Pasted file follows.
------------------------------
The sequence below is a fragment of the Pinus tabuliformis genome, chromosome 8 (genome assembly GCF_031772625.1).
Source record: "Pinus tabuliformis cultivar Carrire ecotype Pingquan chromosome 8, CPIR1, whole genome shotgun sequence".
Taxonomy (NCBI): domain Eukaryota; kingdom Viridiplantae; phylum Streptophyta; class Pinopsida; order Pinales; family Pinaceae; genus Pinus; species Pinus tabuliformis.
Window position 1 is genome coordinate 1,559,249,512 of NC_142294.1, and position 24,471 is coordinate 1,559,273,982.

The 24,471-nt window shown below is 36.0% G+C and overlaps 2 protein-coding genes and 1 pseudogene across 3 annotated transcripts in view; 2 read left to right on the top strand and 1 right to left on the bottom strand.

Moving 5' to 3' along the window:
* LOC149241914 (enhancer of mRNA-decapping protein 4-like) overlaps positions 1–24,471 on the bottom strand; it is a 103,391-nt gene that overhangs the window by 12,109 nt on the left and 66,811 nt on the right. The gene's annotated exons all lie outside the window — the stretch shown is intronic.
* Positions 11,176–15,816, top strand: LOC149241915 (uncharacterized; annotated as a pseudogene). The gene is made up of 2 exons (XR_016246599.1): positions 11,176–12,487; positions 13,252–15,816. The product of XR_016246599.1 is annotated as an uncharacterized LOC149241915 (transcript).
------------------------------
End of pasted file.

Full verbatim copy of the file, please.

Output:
The sequence below is a fragment of the Pinus tabuliformis genome, chromosome 8 (genome assembly GCF_031772625.1).
Source record: "Pinus tabuliformis cultivar Carrire ecotype Pingquan chromosome 8, CPIR1, whole genome shotgun sequence".
Taxonomy (NCBI): domain Eukaryota; kingdom Viridiplantae; phylum Streptophyta; class Pinopsida; order Pinales; family Pinaceae; genus Pinus; species Pinus tabuliformis.
Window position 1 is genome coordinate 1,559,249,512 of NC_142294.1, and position 24,471 is coordinate 1,559,273,982.

The 24,471-nt window shown below is 36.0% G+C and overlaps 2 protein-coding genes and 1 pseudogene across 3 annotated transcripts in view; 2 read left to right on the top strand and 1 right to left on the bottom strand.

Moving 5' to 3' along the window:
* LOC149241914 (enhancer of mRNA-decapping protein 4-like) overlaps positions 1–24,471 on the bottom strand; it is a 103,391-nt gene that overhangs the window by 12,109 nt on the left and 66,811 nt on the right. The gene's annotated exons all lie outside the window — the stretch shown is intronic.
* Positions 11,176–15,816, top strand: LOC149241915 (uncharacterized; annotated as a pseudogene). The gene is made up of 2 exons (XR_016246599.1): positions 11,176–12,487; positions 13,252–15,816. The product of XR_016246599.1 is annotated as an uncharacterized LOC149241915 (transcript).